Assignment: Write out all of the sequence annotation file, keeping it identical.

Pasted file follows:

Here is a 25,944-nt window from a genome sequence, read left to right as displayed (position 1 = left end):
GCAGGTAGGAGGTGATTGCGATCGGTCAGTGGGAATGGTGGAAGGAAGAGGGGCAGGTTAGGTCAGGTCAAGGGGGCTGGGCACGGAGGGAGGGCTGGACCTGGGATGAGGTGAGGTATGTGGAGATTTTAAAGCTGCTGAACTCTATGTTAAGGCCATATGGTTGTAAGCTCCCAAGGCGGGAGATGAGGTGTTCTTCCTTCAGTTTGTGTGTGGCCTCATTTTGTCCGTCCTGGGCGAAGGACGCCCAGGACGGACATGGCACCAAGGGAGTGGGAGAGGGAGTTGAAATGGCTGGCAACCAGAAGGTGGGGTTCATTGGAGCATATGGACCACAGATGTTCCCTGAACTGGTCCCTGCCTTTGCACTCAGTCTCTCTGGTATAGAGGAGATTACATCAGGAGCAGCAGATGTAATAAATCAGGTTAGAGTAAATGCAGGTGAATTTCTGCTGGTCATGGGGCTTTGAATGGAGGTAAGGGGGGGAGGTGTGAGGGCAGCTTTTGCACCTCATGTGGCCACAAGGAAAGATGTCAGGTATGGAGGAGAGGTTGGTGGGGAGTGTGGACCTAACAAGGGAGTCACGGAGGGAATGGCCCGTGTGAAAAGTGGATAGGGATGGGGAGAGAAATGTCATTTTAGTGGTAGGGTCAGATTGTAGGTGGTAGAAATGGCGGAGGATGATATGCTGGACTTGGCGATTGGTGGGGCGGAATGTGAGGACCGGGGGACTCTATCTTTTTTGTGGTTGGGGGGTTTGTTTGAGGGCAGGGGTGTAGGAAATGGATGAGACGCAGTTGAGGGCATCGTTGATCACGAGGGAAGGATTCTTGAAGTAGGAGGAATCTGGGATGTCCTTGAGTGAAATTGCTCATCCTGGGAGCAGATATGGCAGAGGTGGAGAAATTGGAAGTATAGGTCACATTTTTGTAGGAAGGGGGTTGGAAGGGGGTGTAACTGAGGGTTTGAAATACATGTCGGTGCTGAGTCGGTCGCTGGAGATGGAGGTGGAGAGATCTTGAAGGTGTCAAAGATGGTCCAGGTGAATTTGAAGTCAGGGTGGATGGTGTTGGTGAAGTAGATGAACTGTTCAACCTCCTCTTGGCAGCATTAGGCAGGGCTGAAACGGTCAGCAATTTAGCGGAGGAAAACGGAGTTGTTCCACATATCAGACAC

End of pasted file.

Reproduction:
Here is a 25,944-nt window from a genome sequence, read left to right as displayed (position 1 = left end):
GCAGGTAGGAGGTGATTGCGATCGGTCAGTGGGAATGGTGGAAGGAAGAGGGGCAGGTTAGGTCAGGTCAAGGGGGCTGGGCACGGAGGGAGGGCTGGACCTGGGATGAGGTGAGGTATGTGGAGATTTTAAAGCTGCTGAACTCTATGTTAAGGCCATATGGTTGTAAGCTCCCAAGGCGGGAGATGAGGTGTTCTTCCTTCAGTTTGTGTGTGGCCTCATTTTGTCCGTCCTGGGCGAAGGACGCCCAGGACGGACATGGCACCAAGGGAGTGGGAGAGGGAGTTGAAATGGCTGGCAACCAGAAGGTGGGGTTCATTGGAGCATATGGACCACAGATGTTCCCTGAACTGGTCCCTGCCTTTGCACTCAGTCTCTCTGGTATAGAGGAGATTACATCAGGAGCAGCAGATGTAATAAATCAGGTTAGAGTAAATGCAGGTGAATTTCTGCTGGTCATGGGGCTTTGAATGGAGGTAAGGGGGGGAGGTGTGAGGGCAGCTTTTGCACCTCATGTGGCCACAAGGAAAGATGTCAGGTATGGAGGAGAGGTTGGTGGGGAGTGTGGACCTAACAAGGGAGTCACGGAGGGAATGGCCCGTGTGAAAAGTGGATAGGGATGGGGAGAGAAATGTCATTTTAGTGGTAGGGTCAGATTGTAGGTGGTAGAAATGGCGGAGGATGATATGCTGGACTTGGCGATTGGTGGGGCGGAATGTGAGGACCGGGGGACTCTATCTTTTTTGTGGTTGGGGGGTTTGTTTGAGGGCAGGGGTGTAGGAAATGGATGAGACGCAGTTGAGGGCATCGTTGATCACGAGGGAAGGATTCTTGAAGTAGGAGGAATCTGGGATGTCCTTGAGTGAAATTGCTCATCCTGGGAGCAGATATGGCAGAGGTGGAGAAATTGGAAGTATAGGTCACATTTTTGTAGGAAGGGGGTTGGAAGGGGGTGTAACTGAGGGTTTGAAATACATGTCGGTGCTGAGTCGGTCGCTGGAGATGGAGGTGGAGAGATCTTGAAGGTGTCAAAGATGGTCCAGGTGAATTTGAAGTCAGGGTGGATGGTGTTGGTGAAGTAGATGAACTGTTCAACCTCCTCTTGGCAGCATTAGGCAGGGCTGAAACGGTCAGCAATTTAGCGGAGGAAAACGGAGTTGTTCCACATATCAGACAC